In Homer itself, there are all sorts of places to visit but a "must-stop" is at Boardwalk Bakery to see Jackie and have some of her famous pastries! If you get there early enough there are all sorts of choices! And, you'll love Jackie. There's also the Salty Dawg Saloon where you'll have to deface a dollar and post it on the walls. There must be thousands in there! Above all however, you MUST visit the folks at K-Bay Air. They're located right next door to the Boardwalk Bakery and their trips out to Katmai National Park with Michael and co CANNOT BE MISSED!!! If you don't believe me – check out their numerous fantastic reviews on TripAdvisor here: http://www.tripadvisor.com/Attraction_Review-g31009-d1173531-Reviews-K_Bay_Air_Bear_Viewing-Homer_Alaska.html. Even the flight-seeing was spectacular as we flew over glaciers, mountains, volcanos, stunning bays, little towns and all sorts of different waterways.

Here are a few pics on the way out the Katmai National Park (KNP):

The Homer Spit:

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Mountains and glaciers and bays – oh my!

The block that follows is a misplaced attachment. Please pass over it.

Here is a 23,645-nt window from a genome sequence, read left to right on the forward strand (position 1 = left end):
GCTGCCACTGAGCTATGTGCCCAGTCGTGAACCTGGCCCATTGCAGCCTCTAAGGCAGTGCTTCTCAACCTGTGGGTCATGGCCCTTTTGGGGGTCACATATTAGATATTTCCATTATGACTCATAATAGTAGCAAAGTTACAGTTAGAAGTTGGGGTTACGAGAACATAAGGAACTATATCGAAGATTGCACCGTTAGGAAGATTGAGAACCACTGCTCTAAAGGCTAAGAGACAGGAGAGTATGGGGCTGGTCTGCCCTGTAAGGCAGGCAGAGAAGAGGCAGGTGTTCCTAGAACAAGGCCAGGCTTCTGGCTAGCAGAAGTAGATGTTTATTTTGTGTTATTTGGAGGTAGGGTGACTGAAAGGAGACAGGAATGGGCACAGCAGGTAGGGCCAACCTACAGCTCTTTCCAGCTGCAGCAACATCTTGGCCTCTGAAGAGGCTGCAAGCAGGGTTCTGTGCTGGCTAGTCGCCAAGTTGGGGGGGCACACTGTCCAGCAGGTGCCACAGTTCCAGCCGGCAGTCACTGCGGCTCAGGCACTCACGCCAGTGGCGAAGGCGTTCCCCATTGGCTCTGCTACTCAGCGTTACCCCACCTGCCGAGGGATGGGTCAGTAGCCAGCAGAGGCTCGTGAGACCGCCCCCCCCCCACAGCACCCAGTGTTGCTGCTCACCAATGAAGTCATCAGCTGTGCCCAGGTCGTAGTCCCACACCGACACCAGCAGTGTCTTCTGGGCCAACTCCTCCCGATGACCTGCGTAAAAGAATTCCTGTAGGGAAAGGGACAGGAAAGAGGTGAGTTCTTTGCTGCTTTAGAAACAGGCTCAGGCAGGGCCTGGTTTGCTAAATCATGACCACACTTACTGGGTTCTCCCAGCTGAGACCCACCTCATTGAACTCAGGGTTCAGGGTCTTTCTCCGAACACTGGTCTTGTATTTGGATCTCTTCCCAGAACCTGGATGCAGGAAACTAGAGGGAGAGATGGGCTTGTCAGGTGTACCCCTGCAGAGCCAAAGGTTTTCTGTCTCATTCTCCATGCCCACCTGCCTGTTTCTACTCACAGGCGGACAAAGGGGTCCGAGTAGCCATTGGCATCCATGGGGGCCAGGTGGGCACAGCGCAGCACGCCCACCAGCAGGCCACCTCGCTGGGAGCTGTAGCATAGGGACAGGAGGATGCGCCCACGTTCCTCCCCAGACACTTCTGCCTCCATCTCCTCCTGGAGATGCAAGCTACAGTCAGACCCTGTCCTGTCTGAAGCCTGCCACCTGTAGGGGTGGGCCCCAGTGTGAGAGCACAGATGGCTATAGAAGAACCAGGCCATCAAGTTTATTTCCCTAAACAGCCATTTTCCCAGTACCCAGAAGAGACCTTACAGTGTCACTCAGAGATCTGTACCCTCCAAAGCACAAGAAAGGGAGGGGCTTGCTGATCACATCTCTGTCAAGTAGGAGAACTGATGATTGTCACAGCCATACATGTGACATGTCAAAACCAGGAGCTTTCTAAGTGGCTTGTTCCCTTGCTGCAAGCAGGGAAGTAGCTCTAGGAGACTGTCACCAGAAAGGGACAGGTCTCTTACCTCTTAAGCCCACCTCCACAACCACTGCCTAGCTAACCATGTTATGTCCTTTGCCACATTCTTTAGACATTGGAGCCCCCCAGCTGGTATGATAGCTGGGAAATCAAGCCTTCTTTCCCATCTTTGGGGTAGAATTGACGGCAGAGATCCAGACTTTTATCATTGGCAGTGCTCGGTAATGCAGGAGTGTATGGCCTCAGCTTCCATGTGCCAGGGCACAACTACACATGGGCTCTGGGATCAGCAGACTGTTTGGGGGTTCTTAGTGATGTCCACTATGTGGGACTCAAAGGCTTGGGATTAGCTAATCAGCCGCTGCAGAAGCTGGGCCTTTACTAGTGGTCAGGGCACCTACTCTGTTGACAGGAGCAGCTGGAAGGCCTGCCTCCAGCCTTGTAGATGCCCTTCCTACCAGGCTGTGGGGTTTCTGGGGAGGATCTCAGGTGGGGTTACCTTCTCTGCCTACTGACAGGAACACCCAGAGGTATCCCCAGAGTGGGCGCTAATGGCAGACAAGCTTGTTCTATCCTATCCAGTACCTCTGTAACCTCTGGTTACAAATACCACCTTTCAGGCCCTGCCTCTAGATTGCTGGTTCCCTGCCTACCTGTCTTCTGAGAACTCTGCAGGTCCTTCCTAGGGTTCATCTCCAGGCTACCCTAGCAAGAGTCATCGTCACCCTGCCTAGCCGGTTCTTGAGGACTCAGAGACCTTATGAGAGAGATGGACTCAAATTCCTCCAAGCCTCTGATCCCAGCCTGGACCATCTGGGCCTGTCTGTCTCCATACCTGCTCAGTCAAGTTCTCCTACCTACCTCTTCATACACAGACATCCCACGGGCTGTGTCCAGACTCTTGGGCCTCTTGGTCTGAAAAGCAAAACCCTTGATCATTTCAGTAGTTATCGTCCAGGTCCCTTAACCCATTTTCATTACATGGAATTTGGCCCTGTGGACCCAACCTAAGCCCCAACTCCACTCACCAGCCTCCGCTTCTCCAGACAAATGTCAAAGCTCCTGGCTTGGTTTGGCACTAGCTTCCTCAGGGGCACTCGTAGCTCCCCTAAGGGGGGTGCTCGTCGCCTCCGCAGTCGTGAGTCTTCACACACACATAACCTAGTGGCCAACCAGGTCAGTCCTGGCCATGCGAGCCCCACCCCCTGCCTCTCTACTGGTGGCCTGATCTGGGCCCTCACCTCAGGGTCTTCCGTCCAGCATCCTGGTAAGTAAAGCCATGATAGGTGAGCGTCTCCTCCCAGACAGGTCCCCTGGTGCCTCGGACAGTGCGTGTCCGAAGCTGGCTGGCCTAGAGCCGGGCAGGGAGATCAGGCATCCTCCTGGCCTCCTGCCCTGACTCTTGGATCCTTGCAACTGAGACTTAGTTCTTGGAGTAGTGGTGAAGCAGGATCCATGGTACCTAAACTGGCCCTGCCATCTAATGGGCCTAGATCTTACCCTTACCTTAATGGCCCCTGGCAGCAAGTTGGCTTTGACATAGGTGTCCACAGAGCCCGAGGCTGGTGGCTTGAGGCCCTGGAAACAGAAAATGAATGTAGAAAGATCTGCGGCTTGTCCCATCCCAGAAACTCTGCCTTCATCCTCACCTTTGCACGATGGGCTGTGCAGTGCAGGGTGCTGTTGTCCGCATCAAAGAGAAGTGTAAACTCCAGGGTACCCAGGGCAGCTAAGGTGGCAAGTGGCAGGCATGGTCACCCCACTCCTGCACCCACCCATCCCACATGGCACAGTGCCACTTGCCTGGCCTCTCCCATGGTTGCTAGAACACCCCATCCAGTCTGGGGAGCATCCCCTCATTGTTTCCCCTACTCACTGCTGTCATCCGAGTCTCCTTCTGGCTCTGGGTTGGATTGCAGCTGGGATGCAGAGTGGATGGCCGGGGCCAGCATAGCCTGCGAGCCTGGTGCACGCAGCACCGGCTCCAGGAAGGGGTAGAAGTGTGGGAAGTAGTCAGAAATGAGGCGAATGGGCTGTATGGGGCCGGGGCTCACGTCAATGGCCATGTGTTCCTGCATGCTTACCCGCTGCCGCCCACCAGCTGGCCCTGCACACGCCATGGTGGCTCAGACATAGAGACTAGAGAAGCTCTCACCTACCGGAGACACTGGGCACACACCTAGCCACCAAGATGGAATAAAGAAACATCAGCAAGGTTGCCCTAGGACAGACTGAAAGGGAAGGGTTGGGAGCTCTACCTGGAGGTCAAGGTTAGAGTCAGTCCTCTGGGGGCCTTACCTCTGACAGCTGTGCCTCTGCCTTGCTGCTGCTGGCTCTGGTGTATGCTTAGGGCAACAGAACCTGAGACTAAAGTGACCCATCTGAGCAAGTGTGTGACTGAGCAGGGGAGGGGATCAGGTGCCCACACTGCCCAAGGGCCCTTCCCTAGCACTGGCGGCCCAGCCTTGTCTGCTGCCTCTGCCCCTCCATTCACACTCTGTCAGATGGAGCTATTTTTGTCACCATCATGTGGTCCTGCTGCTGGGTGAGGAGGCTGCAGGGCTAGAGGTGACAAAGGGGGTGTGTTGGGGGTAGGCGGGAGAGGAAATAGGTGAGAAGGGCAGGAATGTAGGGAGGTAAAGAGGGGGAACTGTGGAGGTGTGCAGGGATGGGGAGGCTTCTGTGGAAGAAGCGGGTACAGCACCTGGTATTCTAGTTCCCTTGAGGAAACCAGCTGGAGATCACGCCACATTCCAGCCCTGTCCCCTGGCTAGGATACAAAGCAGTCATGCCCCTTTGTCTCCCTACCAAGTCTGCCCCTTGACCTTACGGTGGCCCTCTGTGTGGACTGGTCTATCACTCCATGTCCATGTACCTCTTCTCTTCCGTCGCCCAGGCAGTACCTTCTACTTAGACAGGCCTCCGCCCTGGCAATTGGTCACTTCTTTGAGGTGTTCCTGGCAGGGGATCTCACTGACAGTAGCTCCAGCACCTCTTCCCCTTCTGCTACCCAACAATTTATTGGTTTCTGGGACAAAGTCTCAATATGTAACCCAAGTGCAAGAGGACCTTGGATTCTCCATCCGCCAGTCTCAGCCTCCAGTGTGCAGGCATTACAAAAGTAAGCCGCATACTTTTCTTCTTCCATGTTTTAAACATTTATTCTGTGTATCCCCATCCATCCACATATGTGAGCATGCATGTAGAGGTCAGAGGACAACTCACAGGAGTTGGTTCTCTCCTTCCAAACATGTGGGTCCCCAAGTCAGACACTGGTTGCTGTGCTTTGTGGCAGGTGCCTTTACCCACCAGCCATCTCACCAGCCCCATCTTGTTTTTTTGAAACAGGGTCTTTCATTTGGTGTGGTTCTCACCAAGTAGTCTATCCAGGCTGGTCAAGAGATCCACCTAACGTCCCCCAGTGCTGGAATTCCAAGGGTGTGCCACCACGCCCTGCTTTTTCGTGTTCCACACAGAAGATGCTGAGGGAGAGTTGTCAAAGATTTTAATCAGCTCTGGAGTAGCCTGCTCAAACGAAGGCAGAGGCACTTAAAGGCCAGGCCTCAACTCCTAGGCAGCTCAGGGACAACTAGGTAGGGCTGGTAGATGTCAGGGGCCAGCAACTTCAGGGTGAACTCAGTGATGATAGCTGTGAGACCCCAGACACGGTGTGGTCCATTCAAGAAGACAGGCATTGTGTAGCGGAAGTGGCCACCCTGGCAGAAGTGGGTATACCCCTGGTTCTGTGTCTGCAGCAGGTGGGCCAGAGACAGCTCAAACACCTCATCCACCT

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This is Fourpeaked Glacier:

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This is the river delta at Halo Bay (south of Fourpeaked Glacier) and it's where we were about to spend 3.5 hours watching bears. If you look closely you can see at least a few bears (yes, those spots are bears!!) in this pic!

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Finally, we landed on the beach (with large tires setup for this kind of landing) and we walked in about 1/2 mile to where the river delta has lots of salmon. We were lucky with the salmon as well as it was a late season and we got there when they were really running. We proceeded to find a female with a single cub and then we watched her fish. We started calling her "Mean Momma" after she continued to leave her cub and wander off hunting. At points we estimated that she was 1/4-1/2 mile away from her little guy – who was often standing up and crying. She also fished – and caught – 5 salmon in front of us and each time the cub would wander over to get food. She would turn away and keep eating. It wasn't until the 4th or 5th salmon when she actually fed the little guy. However, by the end of the day the cub had eaten and been nursed so we're not so sure of her moniker. Below are the pictures of "Mean Momma" and her cub. At one point we thought a large eagle was sizing the little guy up for it's own potential dinner (ok, not really but it certainly was close and stayed close to that cub for quite some time!).